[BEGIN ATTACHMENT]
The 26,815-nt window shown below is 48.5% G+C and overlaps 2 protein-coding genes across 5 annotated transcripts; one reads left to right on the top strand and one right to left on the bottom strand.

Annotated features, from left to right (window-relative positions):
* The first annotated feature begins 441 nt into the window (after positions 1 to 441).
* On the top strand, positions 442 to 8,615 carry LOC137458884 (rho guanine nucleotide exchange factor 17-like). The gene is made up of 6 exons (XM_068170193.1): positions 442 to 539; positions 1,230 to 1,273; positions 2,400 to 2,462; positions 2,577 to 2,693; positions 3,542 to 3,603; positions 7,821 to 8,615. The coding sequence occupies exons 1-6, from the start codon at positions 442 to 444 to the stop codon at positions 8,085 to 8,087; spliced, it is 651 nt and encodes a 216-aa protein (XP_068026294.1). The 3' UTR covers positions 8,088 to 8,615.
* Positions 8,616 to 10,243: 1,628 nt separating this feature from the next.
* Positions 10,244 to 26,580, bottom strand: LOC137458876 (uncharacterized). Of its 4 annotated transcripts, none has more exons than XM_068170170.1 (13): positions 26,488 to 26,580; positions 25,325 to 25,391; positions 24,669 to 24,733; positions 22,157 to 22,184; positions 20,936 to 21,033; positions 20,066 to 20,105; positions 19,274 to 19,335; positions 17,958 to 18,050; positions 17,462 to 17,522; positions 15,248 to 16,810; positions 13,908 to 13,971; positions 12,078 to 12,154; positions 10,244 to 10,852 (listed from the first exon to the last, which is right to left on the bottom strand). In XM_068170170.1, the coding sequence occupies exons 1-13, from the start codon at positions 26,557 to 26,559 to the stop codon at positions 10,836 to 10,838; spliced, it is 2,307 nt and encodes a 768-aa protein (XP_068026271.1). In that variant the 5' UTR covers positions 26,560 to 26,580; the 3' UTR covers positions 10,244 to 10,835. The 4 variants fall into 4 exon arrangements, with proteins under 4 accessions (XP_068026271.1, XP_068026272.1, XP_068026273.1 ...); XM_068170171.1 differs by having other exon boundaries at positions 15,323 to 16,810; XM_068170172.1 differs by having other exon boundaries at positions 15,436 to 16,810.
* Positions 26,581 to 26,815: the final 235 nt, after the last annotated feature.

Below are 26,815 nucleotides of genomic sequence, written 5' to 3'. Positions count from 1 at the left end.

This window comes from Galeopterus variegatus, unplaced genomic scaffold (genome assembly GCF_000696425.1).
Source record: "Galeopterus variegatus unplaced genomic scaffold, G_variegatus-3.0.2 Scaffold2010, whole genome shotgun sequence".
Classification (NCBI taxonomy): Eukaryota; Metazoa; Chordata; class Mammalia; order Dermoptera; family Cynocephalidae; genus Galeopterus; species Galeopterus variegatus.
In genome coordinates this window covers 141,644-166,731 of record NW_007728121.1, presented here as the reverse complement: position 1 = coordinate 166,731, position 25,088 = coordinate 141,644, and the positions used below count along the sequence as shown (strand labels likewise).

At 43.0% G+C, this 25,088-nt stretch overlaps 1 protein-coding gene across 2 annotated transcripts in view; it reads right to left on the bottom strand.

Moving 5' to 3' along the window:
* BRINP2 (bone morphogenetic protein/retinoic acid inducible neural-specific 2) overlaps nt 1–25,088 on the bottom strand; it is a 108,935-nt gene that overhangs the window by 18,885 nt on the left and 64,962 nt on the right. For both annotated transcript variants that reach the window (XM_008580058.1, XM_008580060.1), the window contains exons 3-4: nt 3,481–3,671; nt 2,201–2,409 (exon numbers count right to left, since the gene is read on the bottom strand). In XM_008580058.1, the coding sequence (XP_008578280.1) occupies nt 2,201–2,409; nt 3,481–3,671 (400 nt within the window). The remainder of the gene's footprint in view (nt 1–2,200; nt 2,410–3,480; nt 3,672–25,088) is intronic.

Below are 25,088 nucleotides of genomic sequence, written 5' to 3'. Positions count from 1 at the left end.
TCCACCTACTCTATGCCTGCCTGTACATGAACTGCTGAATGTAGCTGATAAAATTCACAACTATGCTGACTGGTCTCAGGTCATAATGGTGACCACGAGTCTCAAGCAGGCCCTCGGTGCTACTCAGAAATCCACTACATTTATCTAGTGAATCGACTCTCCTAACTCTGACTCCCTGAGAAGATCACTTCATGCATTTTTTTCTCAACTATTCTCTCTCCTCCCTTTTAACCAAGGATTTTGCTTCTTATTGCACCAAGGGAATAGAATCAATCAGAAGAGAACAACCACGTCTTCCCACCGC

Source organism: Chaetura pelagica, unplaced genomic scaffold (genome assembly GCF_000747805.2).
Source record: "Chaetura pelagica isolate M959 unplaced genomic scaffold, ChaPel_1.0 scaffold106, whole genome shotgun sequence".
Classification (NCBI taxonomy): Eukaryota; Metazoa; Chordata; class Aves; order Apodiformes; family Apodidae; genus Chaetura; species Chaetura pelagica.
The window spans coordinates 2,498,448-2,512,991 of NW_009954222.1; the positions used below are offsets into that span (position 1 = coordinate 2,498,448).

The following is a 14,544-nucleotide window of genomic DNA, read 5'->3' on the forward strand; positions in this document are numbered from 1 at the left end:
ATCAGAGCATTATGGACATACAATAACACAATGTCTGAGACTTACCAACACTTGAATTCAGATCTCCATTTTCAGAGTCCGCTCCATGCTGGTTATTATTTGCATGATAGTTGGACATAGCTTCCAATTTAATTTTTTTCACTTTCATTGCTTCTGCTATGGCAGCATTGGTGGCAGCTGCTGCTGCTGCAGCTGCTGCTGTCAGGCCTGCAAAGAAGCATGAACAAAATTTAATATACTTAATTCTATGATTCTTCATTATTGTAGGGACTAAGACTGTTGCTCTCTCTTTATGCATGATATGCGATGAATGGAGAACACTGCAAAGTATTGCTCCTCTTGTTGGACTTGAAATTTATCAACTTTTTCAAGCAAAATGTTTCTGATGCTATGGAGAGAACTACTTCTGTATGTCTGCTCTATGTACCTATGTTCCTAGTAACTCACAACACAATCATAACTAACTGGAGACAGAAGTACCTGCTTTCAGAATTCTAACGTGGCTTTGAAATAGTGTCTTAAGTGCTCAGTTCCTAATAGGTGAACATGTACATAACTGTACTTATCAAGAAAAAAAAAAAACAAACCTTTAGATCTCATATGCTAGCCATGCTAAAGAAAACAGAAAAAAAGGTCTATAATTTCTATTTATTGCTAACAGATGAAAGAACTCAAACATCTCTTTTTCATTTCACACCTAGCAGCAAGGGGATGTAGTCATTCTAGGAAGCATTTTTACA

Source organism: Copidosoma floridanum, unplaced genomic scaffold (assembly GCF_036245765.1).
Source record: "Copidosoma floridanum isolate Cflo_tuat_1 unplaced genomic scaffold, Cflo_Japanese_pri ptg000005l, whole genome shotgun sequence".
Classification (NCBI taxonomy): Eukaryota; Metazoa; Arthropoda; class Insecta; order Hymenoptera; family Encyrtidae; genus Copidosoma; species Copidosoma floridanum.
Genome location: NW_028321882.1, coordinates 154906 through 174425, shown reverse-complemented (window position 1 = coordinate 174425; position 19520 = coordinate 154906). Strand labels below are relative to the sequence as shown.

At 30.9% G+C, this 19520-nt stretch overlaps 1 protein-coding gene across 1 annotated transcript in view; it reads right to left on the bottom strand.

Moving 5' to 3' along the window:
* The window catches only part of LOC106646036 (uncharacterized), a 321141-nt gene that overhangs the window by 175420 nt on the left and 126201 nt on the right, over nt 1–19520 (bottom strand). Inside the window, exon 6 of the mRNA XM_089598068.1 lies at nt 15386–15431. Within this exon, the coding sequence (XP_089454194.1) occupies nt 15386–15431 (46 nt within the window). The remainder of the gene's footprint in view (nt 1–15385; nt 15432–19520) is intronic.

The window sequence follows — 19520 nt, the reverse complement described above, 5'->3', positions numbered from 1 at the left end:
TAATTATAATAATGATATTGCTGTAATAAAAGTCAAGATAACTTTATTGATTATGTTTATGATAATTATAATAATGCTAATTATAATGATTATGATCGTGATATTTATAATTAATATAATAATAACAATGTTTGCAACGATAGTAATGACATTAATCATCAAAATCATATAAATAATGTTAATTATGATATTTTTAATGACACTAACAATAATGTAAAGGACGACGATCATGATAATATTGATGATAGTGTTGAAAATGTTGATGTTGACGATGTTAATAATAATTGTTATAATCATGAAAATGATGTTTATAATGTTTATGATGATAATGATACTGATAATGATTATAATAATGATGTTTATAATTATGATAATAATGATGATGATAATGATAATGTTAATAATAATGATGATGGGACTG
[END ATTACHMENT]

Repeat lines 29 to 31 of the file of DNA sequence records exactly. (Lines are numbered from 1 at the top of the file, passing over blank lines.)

Moving 5' to 3' along the window:
* The window catches only part of LOC106646036 (uncharacterized), a 321141-nt gene that overhangs the window by 175420 nt on the left and 126201 nt on the right, over nt 1–19520 (bottom strand). Inside the window, exon 6 of the mRNA XM_089598068.1 lies at nt 15386–15431. Within this exon, the coding sequence (XP_089454194.1) occupies nt 15386–15431 (46 nt within the window). The remainder of the gene's footprint in view (nt 1–15385; nt 15432–19520) is intronic.

The window sequence follows — 19520 nt, the reverse complement described above, 5'->3', positions numbered from 1 at the left end: